With Russia’s invasion of Ukraine being so much in the news, I thought the time was right to tell the tale of Phil Miller and Fred Baker’s British Council sponsored trip to Russia.
The idea was the brainchild of the much travelled Dutchman Henk Weltevreden (see above with Phil) Explorer, author, travel writer and broadcaster, Henk has been arranging tours for Phil in various lineups since the early seventies. The following is an example of his methodology:
In 1991 Phil took his band In Cahoots to Japan. This tour was brought about by Henk who had journeyed to Burma with his father to unveil a statue of a distant ancestor of his, who had been a merchant traveller in the era of Marco Polo, and had, in the course of his travels, been shipwrecked and washed ashore in Burma. He had been captured and thrown into prison, and left to languish. But because he was a very intelligent man he learned the language, was freed from prison and became an advisor to the King of Burma. He rose to high office to become the most famous person in Burma although he was never allowed to return to Holland. After the unveiling of the statue, which was well covered by the Burmese press, Henk carried on his way to South Korea via Japan where he got Phil a record deal with Virgin Japan. Phil’s 1991 tour came about as a result of this record deal plus an offer of some gigs in Tokyo and Osaka from Akimittso Toki from Music Wonder. Henk was in Australia by then and went back to Japan to tie up all the loose ends.
Then he set off on his travels again to Hong Kong and China where he delivered some lectures in Shanghai and Beijing. After that he went on to Moscow, by way of Mongolia, where he conceived the idea of bringing Phil and his music to Russia.
In the early nineties Russia was such a different place compared to how we know it today. In total contrast to Vladimir Putin, President Gorbechov was in power. He had lifted the Iron Curtain and opened up Russia to the West. Peristroika, Glaznost and photos of Mrs Thatcher posing for the press on Russian tanks were the order of the day. The Berlin Wall between the East and the West had come tumbling down.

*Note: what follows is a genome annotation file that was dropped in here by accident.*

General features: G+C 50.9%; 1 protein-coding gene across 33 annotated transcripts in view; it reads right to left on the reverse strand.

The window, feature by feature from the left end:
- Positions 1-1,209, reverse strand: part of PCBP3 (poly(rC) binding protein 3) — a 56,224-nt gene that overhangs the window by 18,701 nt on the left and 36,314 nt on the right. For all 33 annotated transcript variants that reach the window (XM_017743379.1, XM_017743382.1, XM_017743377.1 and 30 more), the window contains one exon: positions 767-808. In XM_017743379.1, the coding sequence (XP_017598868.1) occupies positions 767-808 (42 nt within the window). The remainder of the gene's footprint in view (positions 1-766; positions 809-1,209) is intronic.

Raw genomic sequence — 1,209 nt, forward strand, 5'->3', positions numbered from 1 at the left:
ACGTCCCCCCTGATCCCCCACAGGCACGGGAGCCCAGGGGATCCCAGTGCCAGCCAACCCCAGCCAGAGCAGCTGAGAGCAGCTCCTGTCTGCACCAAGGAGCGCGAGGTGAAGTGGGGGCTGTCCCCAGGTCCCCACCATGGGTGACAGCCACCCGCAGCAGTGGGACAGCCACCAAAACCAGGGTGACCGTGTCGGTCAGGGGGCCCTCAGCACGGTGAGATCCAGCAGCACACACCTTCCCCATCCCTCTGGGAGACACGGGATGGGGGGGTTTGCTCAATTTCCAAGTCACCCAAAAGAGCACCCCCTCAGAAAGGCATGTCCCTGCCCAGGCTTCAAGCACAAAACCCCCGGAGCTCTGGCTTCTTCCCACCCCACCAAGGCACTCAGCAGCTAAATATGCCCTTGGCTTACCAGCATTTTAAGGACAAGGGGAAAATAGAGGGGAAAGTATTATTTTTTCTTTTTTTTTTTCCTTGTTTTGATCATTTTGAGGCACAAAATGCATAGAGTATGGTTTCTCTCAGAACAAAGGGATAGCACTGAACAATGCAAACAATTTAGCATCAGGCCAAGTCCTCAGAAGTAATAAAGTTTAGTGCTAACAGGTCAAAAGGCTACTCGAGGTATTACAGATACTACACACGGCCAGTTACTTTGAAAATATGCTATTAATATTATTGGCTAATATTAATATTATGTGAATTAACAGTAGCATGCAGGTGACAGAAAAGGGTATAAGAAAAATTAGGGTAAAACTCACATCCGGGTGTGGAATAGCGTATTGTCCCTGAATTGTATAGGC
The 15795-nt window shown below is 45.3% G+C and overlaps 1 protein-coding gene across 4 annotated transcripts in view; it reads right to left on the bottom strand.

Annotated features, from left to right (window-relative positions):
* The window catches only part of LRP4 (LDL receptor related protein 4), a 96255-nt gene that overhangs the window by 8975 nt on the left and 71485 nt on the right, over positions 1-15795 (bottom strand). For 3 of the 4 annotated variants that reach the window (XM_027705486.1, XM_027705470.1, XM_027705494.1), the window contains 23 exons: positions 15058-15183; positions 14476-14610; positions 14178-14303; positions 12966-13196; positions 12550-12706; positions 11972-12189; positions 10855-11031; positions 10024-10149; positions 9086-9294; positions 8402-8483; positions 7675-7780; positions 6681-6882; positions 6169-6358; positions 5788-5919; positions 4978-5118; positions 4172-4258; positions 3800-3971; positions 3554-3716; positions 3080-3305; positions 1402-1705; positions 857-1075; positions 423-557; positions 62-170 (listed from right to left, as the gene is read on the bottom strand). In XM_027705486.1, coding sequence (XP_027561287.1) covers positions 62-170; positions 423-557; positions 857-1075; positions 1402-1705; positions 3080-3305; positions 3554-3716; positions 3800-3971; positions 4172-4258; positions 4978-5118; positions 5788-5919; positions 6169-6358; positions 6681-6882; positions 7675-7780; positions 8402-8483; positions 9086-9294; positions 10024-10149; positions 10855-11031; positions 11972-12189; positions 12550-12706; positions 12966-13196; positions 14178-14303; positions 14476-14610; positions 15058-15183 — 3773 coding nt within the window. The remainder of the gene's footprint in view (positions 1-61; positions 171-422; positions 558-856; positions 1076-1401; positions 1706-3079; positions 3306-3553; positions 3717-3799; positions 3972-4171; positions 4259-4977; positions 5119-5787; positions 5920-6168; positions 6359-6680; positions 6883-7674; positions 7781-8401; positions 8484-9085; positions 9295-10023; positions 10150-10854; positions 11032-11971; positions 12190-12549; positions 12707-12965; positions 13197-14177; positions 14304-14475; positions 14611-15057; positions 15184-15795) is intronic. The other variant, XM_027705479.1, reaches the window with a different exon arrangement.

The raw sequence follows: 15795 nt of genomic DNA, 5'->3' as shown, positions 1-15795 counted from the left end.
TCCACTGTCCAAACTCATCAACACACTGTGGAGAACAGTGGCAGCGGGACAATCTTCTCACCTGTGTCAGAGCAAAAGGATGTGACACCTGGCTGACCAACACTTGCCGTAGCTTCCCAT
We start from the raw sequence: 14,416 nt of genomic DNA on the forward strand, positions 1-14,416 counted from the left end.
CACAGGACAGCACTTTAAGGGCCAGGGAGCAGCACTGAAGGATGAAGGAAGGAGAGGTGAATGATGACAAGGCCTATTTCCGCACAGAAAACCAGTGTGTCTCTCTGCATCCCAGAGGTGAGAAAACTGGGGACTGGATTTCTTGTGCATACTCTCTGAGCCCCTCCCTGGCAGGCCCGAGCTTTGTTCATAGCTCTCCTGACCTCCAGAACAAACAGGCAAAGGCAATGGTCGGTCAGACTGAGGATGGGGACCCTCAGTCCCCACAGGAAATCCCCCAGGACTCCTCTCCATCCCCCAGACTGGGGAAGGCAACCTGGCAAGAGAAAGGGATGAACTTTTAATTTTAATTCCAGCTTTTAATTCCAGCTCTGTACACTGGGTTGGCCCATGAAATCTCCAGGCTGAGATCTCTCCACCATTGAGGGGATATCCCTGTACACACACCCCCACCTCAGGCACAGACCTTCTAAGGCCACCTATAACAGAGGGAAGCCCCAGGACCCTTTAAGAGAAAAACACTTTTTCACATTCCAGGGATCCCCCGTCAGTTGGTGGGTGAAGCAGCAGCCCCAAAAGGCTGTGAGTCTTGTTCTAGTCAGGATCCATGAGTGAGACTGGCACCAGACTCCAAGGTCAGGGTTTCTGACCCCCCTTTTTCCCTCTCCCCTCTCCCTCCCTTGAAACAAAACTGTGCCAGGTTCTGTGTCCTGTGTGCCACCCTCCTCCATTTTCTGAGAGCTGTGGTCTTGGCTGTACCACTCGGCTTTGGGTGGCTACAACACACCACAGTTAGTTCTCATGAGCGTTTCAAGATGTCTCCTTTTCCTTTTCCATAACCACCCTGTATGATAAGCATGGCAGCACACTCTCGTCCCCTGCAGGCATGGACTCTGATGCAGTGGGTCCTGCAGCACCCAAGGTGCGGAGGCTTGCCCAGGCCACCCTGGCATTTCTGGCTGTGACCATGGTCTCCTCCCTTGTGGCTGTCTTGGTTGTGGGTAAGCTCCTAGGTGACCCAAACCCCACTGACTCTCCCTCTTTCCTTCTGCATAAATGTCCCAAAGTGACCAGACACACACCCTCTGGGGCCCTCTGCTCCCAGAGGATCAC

Going to Russia in those days was a complicated procedure. It wasn’t a simple matter of making travel arrangements and setting off. Before we could make any plans to travel we had to be sponsored by a Russian organisation in order to gain entry into the country. This was something Henk took care of and he worked through several educational bodies and organised concerts for Phil and Fred in various music colleges in Lithuania and Russia.
Phil applied successfully for a grant from the British Council and, with Henk’s help, arranged a tour as a duo with Fred Baker. Applying for the Grant was one of Phil’s first tasks and it was a long process. He was awarded a grant to help with the expenses because Russia was recognised as being a relatively poor country and the proceeds of the gigs would not be enough to cover the costs of such a tour. Unfortunately, in the time it took between receiving the grant and actually going to Russia, the exchange rate had gone through the roof and by the time we left the grant was nowhere near the amount we needed. Our brilliant and resourceful friend Henk managed to solve this problem by persuading some of the contacts he had made on his previous visits to agree to put us up in their various flats. Thus saving the costs we would have otherwise have had to find for hotels. These arrangements gave us a unique insight into the lives of the Russian people and the way they lived.